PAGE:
The less obvious link is the default choice, so unless we want to grab everything we can at the risk of tipping off the target, we can focus on finding a reason to entice the target to click or tap on something. Unlike a canary token, which takes you to a suspicious dead-end page, Grabify lets you choose where you want the victim to end up after they click or tap the link, making it a lot easier to prevent your target from knowing you're setting up a trap.
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There are many ways to get the link to the target, and a common one is to leave the link in a chat or email on your account, making it look like the link is important or personal. If someone accesses your account and clicks or taps on the link, you'll immediately know.
In another scenario, you could trick someone into clicking or tapping a link by creating a plausible context, where sharing a link makes sense. Usually, tactics like "Is this your profile?" with a link that goes back to their profile are the least suspicious, as shown in MTV's Catfish episode.
The first step in tracking a target with a Grabify link is to find a link you think your target would expect to receive. It should be something unsuspicious when the target ends up at the URL, and it will serve as a cover for the tracking link you create. You want to pretend like you're sending them a regular innocent URL shortened version of whatever decoy link you pick.
In my example, I'll be shortening slowhotcomputer.com.
Navigate to grabify.link, and put your URL into the filed. Next, click "Create URL," then agree to the terms, to create your tracking URL link.
Grabify will generate a tracking page, complete with a tracking link and interface with information about each time someone has clicked or tapped on the link. When you first start, it should be empty, although some URL shorteners will use bots to preview the link you're shortening, and that data might show up.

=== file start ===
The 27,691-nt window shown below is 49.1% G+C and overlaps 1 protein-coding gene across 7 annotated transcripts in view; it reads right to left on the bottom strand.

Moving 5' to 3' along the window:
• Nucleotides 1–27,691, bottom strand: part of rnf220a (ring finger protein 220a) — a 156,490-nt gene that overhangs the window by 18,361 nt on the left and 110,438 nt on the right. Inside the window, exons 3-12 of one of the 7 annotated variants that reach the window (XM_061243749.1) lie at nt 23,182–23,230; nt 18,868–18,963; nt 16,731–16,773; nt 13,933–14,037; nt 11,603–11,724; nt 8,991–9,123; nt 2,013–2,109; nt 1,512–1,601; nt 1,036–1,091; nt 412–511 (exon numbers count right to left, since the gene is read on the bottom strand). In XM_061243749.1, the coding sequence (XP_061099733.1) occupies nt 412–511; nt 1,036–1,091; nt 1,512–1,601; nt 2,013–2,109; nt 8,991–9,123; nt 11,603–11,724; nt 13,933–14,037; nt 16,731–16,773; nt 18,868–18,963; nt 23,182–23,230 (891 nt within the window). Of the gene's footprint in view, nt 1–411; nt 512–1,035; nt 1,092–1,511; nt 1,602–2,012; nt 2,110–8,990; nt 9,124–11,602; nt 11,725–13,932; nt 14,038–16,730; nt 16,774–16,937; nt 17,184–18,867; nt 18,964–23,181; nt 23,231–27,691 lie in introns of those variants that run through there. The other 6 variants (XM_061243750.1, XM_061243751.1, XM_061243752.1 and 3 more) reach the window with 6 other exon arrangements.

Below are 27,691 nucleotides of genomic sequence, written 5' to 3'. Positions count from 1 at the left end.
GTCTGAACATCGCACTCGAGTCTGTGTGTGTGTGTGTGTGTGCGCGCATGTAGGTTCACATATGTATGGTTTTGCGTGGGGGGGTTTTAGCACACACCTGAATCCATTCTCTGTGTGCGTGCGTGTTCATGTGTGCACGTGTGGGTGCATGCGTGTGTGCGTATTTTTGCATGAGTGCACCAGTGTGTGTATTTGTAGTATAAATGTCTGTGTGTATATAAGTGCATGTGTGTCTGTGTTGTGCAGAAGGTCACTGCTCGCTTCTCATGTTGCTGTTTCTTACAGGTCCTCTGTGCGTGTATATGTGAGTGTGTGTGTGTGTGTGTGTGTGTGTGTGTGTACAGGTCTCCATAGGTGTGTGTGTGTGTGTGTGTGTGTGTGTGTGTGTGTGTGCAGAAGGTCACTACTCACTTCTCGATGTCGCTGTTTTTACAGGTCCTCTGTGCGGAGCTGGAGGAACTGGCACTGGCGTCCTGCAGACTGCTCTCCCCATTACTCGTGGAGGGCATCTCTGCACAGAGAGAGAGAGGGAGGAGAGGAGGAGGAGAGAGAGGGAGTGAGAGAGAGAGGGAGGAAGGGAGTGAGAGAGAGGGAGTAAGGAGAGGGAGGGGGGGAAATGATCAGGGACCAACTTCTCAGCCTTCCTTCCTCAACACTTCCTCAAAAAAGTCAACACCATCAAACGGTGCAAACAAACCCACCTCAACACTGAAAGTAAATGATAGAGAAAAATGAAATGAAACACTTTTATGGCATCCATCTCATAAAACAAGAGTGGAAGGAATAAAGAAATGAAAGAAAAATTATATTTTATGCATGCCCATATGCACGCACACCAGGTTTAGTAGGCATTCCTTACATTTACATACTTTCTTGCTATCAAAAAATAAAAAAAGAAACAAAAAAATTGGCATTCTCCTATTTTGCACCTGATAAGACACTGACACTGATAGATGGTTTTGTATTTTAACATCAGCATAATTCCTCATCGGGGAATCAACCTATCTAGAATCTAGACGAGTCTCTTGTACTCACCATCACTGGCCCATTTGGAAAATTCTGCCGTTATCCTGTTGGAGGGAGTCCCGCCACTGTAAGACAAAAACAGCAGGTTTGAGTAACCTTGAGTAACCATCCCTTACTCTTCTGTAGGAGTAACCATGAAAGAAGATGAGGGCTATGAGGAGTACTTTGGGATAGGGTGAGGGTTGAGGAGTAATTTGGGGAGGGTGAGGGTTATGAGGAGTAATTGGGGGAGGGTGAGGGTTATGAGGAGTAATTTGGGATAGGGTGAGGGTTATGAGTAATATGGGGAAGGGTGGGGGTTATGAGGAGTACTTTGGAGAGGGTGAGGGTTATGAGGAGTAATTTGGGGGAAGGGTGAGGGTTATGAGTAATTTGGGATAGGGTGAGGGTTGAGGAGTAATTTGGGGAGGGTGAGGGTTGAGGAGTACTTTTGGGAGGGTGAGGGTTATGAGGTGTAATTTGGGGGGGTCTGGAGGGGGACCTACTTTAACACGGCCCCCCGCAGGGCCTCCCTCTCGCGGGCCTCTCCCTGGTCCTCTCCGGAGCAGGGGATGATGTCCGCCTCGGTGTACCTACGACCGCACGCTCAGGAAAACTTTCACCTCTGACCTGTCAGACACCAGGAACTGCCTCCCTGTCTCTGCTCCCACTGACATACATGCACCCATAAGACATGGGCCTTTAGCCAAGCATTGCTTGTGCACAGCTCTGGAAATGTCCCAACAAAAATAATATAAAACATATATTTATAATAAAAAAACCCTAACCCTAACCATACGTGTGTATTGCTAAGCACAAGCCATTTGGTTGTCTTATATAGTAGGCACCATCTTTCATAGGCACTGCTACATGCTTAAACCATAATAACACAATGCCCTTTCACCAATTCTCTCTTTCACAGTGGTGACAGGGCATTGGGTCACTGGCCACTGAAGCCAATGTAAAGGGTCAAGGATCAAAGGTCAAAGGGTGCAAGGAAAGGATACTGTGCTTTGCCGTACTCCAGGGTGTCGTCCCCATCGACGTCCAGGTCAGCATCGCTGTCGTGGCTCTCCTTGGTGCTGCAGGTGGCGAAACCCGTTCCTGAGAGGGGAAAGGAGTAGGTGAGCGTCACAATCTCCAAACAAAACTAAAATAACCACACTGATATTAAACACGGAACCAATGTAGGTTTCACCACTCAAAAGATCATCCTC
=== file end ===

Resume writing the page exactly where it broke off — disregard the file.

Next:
Now that we have a functional tracking link, it's time to start making it look more like something our target would click or tap.
Grabify isn't exactly a subtle URL name, so part of successfully getting your target to click or tap on a link is providing a link that doesn't look too out of place. You can obscure the link with any number of URL shorteners, some of which are available right in Grabify.
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Below, you can see the list of URL shorteners Grabify supports. Click on "View Other link Shorteners" next to Other Links on the log page.
If the included shortener options don't suit your situation, you can always create a custom link that looks like an image file, GIF, CSV, HTML, Torrent, or ISO file.
Click on either "Click here" beside Select Domain Name or "Change domain/Make a custom link" in the New URL box, then check out the "Extension" drop-down. You can make it look like you're sharing a file rather than a referral link, which may work better to trick the target into clicking or tapping on your link.
In this custom link menu, there are also options to a different domain from one of the ones provided by Grabify, provide a custom path, and give a custom parameter.
Once you generate a shortened link or a custom URL disguise, you're ready to present it to the target. Once the target clicks or taps the link, an entry will appear under the "Results" section of your log page.